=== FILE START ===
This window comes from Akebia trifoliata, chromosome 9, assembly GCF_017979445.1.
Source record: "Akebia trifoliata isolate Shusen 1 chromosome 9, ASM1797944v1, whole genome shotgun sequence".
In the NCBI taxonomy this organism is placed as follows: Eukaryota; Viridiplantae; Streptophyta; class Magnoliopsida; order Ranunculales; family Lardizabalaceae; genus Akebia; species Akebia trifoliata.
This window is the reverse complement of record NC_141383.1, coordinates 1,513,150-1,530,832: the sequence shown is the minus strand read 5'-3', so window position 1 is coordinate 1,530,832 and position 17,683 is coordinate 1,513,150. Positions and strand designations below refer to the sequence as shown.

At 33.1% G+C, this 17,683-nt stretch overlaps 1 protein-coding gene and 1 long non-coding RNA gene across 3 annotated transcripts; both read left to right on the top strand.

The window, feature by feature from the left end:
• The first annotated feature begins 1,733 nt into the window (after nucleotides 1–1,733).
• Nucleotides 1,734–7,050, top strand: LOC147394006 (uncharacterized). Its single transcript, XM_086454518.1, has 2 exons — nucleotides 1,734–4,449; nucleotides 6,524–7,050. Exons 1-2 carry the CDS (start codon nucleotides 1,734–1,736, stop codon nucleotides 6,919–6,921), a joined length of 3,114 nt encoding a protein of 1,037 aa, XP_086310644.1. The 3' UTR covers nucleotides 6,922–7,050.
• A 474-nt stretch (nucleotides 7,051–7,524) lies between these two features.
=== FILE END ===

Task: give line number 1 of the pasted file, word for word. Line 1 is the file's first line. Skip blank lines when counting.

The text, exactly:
This window comes from Akebia trifoliata, chromosome 9, assembly GCF_017979445.1.